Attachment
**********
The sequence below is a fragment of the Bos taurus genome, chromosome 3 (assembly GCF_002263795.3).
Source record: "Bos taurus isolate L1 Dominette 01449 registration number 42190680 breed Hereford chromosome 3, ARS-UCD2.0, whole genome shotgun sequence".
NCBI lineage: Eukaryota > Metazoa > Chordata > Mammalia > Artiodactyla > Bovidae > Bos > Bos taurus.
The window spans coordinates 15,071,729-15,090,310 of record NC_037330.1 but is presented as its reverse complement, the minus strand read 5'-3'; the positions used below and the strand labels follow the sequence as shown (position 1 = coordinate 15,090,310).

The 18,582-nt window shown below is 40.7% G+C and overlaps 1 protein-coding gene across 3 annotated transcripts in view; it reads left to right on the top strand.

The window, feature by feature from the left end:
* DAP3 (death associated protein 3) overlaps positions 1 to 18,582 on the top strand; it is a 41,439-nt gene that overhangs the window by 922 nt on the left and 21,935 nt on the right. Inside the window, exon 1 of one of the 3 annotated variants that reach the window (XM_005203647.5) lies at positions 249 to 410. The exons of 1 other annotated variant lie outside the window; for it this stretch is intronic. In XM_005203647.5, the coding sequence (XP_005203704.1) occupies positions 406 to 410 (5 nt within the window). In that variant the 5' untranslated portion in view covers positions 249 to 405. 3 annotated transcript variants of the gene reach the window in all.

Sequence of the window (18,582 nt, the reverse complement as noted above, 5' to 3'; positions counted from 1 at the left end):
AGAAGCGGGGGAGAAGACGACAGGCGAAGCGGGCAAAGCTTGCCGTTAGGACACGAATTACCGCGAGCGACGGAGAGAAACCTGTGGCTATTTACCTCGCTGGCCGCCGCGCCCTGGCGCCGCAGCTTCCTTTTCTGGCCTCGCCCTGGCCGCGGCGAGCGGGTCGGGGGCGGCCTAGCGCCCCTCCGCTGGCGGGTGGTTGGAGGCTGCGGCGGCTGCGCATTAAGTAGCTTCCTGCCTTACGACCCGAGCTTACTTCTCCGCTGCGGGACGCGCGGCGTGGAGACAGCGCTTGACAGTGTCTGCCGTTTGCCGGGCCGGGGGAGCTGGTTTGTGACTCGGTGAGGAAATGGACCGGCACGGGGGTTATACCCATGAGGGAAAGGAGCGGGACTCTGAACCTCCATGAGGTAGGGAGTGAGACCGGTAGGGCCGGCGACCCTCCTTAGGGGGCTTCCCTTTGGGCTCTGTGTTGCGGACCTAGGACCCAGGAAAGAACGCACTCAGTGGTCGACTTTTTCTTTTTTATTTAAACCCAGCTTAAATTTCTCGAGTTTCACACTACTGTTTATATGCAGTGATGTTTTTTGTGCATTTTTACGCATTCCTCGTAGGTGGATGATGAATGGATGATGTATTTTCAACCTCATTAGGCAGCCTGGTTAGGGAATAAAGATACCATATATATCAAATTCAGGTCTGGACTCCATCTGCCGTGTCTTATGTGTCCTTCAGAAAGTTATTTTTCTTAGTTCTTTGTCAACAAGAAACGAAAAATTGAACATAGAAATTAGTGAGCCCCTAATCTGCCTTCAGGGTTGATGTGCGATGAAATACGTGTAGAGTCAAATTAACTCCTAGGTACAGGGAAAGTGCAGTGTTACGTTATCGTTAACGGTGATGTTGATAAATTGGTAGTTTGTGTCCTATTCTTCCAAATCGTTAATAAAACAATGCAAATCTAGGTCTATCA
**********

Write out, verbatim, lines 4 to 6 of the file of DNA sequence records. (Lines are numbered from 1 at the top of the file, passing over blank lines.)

The window spans coordinates 15,071,729-15,090,310 of record NC_037330.1 but is presented as its reverse complement, the minus strand read 5'-3'; the positions used below and the strand labels follow the sequence as shown (position 1 = coordinate 15,090,310).

The 18,582-nt window shown below is 40.7% G+C and overlaps 1 protein-coding gene across 3 annotated transcripts in view; it reads left to right on the top strand.

The window, feature by feature from the left end: